Going to work the day after the Super Bowl is about as much fun as doing your taxes in a dentist’s office while the ending of “Old Yeller” plays on a constant loop.
But what if the Monday after the Big Game were actually a national holiday? Well, thanks to the good people over at Heinz, that may soon become a reality, considering Heinz just launched a petition to bring us one step closer to post-Super Bowl nirvana. Oh, and to set a fantastic example, the food processing company also gave all its employees the Monday after the Super Bowl off. Why? Because not all heroes wear capes.
Here’s the petition in its entirety, which you can sign for yourself over at Change.org:
At Heinz we believe in never settling. Never settling with food. And never settling in life.
We can all agree that going to work the Monday after the “Big Game” on Sunday is awful. So as far as we’re concerned at Heinz, we as a nation should stop settling for it being the worst work day of the year. We don’t settle for that awesome football Sunday to be just like every other day of the year. No. We eat. We drink. And we be merry, having the tastiest times of our lives. But then the very next day we settle for that Monday being a terrible work day.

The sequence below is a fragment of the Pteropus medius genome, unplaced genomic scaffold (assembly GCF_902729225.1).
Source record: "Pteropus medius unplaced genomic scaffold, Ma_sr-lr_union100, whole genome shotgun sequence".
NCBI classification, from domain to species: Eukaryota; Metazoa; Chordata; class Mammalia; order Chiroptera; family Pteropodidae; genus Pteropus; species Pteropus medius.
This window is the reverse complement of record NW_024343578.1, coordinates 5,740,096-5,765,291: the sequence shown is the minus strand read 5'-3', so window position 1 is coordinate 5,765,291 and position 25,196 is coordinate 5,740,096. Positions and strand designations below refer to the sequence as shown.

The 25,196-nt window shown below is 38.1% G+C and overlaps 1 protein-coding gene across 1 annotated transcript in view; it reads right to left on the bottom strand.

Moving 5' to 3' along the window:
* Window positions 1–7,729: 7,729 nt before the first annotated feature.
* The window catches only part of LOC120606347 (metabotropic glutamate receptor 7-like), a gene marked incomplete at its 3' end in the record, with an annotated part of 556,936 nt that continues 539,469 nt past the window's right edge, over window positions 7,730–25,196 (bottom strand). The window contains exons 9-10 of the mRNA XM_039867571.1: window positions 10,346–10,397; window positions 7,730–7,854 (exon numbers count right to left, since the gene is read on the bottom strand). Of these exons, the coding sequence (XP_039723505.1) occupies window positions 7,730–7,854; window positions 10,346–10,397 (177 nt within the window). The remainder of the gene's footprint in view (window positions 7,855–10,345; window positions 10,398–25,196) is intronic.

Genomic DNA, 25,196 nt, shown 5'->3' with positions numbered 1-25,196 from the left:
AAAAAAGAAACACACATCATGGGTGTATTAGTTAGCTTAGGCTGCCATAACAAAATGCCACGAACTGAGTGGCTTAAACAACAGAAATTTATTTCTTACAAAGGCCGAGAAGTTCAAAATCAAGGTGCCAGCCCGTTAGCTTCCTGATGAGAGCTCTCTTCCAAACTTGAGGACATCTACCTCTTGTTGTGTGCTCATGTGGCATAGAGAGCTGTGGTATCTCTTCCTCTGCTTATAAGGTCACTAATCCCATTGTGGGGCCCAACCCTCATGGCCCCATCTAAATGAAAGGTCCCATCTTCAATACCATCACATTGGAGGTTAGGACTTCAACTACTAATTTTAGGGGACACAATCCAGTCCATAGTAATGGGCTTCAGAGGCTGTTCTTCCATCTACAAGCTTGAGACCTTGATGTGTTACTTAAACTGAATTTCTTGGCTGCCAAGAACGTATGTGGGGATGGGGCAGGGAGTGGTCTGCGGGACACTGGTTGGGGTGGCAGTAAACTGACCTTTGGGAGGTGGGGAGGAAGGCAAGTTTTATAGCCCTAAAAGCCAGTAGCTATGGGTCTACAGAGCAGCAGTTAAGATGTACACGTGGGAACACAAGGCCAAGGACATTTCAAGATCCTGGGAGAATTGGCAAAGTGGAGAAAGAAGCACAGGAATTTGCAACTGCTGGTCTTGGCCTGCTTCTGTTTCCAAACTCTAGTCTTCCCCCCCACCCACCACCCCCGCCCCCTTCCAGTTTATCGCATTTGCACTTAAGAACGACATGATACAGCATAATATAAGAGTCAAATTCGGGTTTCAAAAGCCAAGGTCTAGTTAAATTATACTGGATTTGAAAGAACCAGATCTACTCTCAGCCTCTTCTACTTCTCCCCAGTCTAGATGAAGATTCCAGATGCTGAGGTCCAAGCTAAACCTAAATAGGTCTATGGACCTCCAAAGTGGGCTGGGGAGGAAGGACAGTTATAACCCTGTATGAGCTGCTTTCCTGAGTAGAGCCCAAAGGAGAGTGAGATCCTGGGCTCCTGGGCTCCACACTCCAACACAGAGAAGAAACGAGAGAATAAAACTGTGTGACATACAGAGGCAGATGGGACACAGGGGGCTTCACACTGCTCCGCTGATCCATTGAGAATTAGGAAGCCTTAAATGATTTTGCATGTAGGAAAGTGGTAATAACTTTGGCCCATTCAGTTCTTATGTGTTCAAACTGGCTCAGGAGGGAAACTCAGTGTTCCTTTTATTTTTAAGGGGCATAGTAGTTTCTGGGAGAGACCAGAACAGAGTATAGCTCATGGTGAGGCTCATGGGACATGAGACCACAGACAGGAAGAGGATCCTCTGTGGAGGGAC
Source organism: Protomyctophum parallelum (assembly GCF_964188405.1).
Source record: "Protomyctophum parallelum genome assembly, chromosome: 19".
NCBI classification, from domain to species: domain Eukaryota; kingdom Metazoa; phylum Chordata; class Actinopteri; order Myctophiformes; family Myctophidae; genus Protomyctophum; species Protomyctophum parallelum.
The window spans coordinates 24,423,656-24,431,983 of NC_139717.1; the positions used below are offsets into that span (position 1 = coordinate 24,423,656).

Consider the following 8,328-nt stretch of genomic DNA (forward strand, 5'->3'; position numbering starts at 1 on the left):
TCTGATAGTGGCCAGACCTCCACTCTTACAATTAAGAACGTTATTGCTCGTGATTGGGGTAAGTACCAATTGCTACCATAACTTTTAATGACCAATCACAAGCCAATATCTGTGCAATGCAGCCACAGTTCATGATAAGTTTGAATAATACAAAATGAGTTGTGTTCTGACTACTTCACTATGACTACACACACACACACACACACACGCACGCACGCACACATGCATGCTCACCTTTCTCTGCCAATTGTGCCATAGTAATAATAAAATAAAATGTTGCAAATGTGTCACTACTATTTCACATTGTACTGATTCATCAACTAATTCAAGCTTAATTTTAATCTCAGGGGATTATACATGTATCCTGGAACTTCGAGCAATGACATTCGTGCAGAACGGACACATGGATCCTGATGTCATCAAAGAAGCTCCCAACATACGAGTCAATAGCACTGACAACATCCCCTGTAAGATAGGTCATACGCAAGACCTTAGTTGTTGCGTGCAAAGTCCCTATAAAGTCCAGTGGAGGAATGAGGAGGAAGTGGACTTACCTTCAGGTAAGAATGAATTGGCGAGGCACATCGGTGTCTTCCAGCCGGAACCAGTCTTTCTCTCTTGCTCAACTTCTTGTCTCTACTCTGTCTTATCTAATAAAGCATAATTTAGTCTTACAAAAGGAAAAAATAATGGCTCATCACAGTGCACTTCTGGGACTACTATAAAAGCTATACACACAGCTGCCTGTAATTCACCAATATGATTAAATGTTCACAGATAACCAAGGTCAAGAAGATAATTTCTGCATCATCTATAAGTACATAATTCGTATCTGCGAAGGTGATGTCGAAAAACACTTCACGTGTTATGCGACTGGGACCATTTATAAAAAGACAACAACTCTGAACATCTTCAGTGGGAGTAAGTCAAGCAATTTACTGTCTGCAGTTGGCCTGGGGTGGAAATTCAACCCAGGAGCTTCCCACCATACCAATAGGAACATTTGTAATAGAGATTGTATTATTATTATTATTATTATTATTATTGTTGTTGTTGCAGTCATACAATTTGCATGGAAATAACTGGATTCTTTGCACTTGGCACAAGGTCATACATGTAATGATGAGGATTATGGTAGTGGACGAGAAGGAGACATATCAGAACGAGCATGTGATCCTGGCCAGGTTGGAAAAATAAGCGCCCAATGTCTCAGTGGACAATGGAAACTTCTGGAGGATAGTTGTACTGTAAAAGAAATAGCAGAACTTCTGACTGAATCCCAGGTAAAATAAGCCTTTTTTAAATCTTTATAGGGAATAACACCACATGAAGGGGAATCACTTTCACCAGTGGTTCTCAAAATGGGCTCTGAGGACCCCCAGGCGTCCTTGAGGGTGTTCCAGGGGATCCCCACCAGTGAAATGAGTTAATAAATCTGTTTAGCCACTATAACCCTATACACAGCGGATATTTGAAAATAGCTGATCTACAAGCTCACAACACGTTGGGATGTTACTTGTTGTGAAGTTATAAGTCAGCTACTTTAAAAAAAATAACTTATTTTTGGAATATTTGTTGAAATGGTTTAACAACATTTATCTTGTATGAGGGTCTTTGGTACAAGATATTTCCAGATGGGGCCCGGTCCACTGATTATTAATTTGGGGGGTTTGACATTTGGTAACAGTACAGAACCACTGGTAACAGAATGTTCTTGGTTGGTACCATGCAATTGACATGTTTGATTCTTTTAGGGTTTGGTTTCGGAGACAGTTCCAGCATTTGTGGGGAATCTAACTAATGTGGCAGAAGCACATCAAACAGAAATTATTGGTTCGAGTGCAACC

Statistics show over 16 million people call in sick or just don’t show up to work. And for those that do, productivity plummets so far that the country loses on average around $1 billion (true story). Enough with the madness. This is where YOU come in.
Sign the petition to make the day after the Big Game a National Holiday. Share it with friends, family and even strangers and get THEM to sign it. If we get over 100,000 signatures, it will be sent to Congress.
If we can make Big Game Sunday awesome, we can make the Monday after awesome too. Make that Monday more like Sunday. Make it a SMUNDAY and have more Sunday on your Monday than any of us have ever had in our lives. Don’t settle. Sign it. For your sanity. For your family. For your country.
The petition currently has about 25,000 signatures and needs 100,000 signatures to be sent to Congress. So, there’s still quite a lot of work to be done, but nothing the power of really-not-wanting-to-go-to-work can’t overcome.